I purchased the Logos version of PFG and the paperback. Then, I simply copy and paste the Logos text (with page numbers activated) into a Google Chrome text box and then read it at around 500 words per minute with Sprint Reader or Spreeder. But the paperback is in front of me at the same time, and I go through, underlining my physical copy, adding any other thoughts, questions or annotations there.

This is making it much easier to plough through dozens of pages very quickly with excellent comprehension. I find that fatigue doesn't set in half as quickly. And let’s face it, given the size of PFG, we can do with all the help we can get! Certainly the style of Wright’s rhetoric is nicely suited to this kind of approach as well. Reading Barth’s Church Dogmatics using the same methods, I need to slow down to at least 450 words per minute.

If any of you try this, do let me know how it goes!

Unexplained thought of the day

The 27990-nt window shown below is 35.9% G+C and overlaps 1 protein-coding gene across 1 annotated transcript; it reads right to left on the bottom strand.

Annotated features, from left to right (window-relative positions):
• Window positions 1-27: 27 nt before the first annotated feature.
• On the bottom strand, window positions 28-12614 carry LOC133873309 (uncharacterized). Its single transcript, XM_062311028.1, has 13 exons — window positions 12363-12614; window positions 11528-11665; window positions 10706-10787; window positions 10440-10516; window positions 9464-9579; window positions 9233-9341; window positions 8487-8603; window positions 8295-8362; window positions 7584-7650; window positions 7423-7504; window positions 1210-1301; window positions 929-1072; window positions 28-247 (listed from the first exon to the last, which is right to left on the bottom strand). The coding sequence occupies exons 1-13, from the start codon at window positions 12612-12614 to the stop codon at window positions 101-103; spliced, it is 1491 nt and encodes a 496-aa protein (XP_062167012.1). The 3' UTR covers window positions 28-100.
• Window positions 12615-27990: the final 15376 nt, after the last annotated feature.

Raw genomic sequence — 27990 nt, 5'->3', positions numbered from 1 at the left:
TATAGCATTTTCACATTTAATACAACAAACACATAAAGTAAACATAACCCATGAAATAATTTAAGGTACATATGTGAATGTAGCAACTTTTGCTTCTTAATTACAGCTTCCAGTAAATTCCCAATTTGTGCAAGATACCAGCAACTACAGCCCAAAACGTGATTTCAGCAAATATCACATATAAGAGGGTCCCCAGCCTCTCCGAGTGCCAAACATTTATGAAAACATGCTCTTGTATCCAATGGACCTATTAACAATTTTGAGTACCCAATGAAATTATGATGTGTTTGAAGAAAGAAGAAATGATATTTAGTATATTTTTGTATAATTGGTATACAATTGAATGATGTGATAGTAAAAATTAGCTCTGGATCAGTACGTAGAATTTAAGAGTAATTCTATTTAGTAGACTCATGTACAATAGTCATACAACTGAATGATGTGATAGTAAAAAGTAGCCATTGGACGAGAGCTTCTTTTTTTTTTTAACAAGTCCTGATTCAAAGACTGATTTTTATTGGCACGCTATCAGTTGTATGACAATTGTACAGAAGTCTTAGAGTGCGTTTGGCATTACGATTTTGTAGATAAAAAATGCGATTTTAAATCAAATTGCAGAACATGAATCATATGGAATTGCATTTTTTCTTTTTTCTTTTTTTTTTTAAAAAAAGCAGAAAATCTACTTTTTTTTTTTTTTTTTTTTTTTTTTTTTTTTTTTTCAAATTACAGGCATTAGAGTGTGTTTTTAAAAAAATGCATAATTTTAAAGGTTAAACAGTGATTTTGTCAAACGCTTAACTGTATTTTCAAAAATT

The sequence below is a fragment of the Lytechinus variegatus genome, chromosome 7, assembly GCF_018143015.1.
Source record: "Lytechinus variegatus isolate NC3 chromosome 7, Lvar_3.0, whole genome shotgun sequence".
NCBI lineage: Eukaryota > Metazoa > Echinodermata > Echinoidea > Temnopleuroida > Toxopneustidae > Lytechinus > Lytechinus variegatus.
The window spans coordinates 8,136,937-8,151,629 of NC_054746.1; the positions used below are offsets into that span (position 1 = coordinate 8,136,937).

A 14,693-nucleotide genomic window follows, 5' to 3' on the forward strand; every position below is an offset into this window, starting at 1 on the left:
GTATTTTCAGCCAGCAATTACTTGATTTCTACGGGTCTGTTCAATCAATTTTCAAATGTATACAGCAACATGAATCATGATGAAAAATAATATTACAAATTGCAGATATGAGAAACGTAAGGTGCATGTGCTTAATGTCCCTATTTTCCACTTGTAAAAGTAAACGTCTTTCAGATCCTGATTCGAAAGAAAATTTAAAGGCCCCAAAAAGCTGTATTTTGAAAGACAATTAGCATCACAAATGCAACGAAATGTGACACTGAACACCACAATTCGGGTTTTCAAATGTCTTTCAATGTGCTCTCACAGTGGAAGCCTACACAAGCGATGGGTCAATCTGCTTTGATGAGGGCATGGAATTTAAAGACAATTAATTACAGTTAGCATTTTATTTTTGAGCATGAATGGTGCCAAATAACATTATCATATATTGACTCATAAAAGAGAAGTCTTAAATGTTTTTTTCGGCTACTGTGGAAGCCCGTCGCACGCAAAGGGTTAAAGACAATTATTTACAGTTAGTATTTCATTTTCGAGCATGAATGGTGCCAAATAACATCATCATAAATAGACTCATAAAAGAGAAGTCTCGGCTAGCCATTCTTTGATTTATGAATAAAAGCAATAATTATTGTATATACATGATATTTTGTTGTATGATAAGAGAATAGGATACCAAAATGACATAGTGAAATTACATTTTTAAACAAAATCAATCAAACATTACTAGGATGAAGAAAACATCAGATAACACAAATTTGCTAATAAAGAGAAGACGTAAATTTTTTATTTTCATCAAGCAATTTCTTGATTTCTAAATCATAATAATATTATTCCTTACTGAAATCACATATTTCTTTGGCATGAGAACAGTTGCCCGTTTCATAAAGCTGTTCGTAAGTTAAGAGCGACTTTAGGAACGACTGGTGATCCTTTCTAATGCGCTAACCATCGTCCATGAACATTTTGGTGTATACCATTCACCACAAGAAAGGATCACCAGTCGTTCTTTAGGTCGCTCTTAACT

Divine agency in the NT, as a christological fact (Christ is at God’s right hand, God created through Christ etc.), is useful much the same way persona / prosopon function in the early church writings: to say Christ is not God the Father. It therefore resists modalism. (It doesn’t work alone in doing this, of course, and it corresponds with the double object of early Christian faith, in God and in Jesus, as mediated and enabled by the Spirit)

On the other hand, the uniqueness of Christ as divine agent, when coupled with key explanatory conditions (the Christ-relation, “monotheistic” faith in God, epistemology etc.), corresponds to the use of ousia in the fathers. Of course, to say “Christ is an utterly unique divine agent” can be misleading. But when the import of “unique” is grasped correctly, i.e. in terms of the 1st century Jewish-Christian knowing of Christology in terms of the way 1st century Jews expressed the transcendent uniqueness of God, namely through the Christ-relation, it is simply to say that Christ is one being with Father – yet, as agent, also that he is not God the Father (modalism).

In this way, the sweep of NT theology points inexorably towards conceptual translation into orthodox Trinitarian formulations. This is one reason why tepid use of “divine agency”, as a category hermeneutically to distinguish Christ in the NT from correspondence with later orthodox divine Christology, is clumsy at best.